Tuesdays were selected for the MHC operations, as the directors at both crisis ministries identified Tuesdays as their busiest day. During the first year, the clinic was open 3 hours per week. The hours of operation were increased to 4 hours per week the second year to serve more clients and grant nursing students additional practice time. Bimonthly Saturday hours were subsequently added during the fourth year of operation.

The initial services provided included blood pressure screening, diabetes assessments, education on chronic disease self-care management, nutrition information, connecting to local resources, and smoking cessation resources. Sick care visits, cholesterol assessments, HIV testing, and mental health screening were added in the second year of the project and, more recently, dental screenings and retinal scans were included.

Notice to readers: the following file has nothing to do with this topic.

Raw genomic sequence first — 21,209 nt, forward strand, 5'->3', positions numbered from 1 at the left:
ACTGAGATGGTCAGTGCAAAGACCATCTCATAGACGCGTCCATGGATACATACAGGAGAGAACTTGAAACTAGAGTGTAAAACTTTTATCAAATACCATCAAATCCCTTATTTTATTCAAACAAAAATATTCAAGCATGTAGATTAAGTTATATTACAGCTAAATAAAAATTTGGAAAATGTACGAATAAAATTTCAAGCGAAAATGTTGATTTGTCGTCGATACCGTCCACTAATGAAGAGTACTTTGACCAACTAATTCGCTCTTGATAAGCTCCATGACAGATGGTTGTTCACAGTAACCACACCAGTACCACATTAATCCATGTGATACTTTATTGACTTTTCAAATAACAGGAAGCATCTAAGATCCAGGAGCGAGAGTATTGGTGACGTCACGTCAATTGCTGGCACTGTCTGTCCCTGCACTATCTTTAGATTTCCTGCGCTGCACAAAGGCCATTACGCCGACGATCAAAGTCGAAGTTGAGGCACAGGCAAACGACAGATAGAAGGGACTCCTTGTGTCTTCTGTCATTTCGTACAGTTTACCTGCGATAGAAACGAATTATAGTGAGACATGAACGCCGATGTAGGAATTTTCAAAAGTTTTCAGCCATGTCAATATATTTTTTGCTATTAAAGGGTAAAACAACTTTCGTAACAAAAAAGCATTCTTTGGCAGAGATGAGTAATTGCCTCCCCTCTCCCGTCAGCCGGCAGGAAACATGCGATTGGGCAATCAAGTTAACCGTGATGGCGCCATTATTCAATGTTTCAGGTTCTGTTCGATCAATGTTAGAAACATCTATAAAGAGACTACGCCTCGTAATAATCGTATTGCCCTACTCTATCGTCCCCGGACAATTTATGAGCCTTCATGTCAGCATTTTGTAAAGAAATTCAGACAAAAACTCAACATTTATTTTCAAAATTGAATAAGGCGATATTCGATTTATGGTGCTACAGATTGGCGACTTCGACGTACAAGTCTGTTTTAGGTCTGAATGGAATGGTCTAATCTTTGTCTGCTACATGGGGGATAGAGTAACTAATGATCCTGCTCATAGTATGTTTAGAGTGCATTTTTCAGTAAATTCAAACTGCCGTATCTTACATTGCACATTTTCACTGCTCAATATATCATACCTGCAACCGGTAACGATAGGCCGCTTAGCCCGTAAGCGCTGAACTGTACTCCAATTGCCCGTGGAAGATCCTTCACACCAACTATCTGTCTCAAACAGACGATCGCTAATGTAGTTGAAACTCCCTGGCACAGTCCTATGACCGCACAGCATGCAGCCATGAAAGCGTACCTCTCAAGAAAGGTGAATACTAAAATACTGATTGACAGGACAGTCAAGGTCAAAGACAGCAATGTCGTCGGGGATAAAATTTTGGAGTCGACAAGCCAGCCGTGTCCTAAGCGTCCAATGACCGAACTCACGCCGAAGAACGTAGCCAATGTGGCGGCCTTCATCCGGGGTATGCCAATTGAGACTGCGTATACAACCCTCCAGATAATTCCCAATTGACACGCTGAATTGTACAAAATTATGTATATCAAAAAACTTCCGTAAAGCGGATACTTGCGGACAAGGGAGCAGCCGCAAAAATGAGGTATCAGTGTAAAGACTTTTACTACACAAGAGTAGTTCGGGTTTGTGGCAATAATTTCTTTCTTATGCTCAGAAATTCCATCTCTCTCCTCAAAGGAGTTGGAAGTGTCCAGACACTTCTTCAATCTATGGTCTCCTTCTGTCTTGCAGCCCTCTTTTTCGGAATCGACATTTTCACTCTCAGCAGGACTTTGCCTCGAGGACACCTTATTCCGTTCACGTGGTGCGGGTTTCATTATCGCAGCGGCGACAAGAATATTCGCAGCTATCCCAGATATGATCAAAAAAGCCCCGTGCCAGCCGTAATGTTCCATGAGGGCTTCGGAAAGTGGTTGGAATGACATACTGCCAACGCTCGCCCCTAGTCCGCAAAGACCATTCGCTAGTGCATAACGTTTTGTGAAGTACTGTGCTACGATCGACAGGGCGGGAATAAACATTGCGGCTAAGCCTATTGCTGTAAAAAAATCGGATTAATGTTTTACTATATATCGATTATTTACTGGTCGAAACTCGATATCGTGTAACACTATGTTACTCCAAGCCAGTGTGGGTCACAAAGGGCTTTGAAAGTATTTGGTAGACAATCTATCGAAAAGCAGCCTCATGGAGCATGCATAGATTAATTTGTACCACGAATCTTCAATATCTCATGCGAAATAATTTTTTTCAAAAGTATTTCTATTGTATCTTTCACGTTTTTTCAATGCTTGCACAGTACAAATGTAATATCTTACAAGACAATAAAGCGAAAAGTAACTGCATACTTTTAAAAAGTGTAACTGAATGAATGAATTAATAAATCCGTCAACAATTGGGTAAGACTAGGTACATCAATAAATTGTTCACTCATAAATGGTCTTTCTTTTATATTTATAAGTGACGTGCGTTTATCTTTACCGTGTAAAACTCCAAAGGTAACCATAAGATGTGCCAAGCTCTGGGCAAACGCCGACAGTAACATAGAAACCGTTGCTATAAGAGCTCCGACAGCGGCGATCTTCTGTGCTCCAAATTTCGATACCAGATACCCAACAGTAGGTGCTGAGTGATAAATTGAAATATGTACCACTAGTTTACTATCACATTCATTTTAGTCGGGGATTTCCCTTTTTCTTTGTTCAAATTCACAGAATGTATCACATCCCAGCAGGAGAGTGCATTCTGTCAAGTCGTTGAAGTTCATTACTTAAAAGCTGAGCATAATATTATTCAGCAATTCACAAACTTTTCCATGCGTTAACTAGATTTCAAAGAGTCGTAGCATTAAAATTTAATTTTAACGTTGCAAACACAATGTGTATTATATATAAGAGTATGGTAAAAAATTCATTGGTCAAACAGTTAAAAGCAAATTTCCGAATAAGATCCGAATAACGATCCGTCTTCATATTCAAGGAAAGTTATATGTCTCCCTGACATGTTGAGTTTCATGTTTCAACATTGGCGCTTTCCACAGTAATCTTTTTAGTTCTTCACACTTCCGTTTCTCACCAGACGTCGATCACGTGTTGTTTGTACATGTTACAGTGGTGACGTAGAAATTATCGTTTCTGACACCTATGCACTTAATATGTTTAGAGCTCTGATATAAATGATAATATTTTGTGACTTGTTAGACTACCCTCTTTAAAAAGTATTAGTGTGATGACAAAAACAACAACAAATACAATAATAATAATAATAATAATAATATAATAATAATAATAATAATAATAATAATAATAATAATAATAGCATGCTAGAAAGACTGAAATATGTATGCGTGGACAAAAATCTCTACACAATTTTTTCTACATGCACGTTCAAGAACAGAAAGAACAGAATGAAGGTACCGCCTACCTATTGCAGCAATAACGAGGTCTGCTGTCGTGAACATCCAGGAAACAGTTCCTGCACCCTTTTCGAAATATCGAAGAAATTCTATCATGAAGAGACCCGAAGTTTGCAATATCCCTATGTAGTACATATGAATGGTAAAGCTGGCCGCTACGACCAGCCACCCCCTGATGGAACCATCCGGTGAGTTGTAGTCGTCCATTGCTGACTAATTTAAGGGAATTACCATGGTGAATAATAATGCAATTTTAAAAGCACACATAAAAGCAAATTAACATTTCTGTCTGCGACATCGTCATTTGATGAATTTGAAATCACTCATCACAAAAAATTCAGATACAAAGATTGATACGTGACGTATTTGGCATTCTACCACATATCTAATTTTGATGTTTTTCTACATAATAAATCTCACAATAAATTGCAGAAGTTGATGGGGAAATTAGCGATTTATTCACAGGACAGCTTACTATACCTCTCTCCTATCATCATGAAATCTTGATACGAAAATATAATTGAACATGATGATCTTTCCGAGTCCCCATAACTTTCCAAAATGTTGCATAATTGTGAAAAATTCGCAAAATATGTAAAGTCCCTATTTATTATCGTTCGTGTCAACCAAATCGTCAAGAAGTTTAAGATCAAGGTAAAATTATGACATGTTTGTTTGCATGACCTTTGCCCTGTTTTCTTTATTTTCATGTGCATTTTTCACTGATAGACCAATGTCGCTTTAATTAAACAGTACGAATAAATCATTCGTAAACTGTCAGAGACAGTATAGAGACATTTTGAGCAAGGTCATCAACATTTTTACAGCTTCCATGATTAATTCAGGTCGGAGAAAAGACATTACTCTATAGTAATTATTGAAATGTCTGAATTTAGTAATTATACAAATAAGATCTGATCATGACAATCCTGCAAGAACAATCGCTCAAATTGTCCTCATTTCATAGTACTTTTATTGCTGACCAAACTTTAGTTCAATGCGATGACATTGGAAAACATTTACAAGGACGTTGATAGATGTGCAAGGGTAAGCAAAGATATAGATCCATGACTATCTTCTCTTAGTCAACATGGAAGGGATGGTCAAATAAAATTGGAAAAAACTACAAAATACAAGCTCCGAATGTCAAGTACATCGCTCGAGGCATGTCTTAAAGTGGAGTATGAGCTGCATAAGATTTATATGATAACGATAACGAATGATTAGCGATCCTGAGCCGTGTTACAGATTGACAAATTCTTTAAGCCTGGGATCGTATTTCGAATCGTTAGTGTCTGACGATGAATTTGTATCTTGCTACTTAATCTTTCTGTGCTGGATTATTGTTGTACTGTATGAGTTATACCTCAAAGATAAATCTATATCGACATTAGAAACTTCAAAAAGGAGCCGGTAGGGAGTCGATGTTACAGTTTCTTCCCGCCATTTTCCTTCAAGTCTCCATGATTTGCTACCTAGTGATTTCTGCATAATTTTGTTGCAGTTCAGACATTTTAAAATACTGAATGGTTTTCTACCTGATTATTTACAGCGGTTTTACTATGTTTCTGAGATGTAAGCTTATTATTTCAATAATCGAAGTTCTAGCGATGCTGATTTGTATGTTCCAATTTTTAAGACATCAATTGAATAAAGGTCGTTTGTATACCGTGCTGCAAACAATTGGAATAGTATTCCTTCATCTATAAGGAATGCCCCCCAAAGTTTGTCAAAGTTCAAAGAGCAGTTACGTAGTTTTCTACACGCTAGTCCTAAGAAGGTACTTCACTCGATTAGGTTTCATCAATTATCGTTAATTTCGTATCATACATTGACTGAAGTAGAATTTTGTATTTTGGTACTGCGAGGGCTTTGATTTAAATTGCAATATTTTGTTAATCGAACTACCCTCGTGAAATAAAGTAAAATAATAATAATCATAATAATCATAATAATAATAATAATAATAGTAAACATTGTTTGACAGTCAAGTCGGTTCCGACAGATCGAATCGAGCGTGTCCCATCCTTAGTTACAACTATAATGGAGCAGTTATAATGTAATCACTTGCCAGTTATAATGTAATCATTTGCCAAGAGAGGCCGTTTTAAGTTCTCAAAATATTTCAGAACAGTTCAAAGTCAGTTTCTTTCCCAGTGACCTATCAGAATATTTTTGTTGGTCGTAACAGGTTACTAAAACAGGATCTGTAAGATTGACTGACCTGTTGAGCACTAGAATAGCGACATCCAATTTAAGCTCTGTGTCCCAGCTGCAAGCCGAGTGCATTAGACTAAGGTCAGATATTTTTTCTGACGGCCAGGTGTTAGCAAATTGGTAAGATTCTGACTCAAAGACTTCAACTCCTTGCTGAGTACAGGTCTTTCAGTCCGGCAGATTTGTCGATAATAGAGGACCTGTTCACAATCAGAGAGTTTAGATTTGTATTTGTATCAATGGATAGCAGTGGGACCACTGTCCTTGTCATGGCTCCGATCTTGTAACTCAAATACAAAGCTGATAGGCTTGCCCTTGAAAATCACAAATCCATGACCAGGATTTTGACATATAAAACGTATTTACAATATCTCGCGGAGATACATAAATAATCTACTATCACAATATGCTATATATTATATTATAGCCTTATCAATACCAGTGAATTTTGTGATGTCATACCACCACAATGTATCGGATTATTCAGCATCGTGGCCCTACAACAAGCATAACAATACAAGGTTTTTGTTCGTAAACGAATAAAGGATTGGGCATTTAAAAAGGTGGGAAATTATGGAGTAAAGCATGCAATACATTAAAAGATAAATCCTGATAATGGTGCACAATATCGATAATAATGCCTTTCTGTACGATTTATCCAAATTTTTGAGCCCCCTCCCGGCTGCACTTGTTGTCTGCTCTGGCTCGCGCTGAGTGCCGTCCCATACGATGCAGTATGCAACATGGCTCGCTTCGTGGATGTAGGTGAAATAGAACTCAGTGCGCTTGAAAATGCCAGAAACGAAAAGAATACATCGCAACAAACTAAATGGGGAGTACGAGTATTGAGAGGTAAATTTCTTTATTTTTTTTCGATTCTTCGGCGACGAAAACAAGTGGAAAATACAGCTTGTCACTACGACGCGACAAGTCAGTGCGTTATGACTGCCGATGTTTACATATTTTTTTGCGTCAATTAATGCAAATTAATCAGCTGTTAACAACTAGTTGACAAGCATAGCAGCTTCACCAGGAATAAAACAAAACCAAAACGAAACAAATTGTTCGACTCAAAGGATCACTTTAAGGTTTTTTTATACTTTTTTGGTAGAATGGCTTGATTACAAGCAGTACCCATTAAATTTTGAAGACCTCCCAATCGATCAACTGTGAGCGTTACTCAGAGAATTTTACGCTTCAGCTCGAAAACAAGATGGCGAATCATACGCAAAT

The MHC recruits a mix of undergraduate and graduate nursing students. Undergraduate nursing students are enrolled in a public health or summer work experiential course. The students are surveyed about their areas of interest for clinical practice, and those who declare an interest in serving low-income populations or working in community-based settings are offered the opportunity to choose the MHC as a clinical practice site. Undergraduate students are responsible for conducting individual and community assessments, providing individual and group health education, and connecting clients to community resources. Student progress is measured against their goals and their attained levels of independence.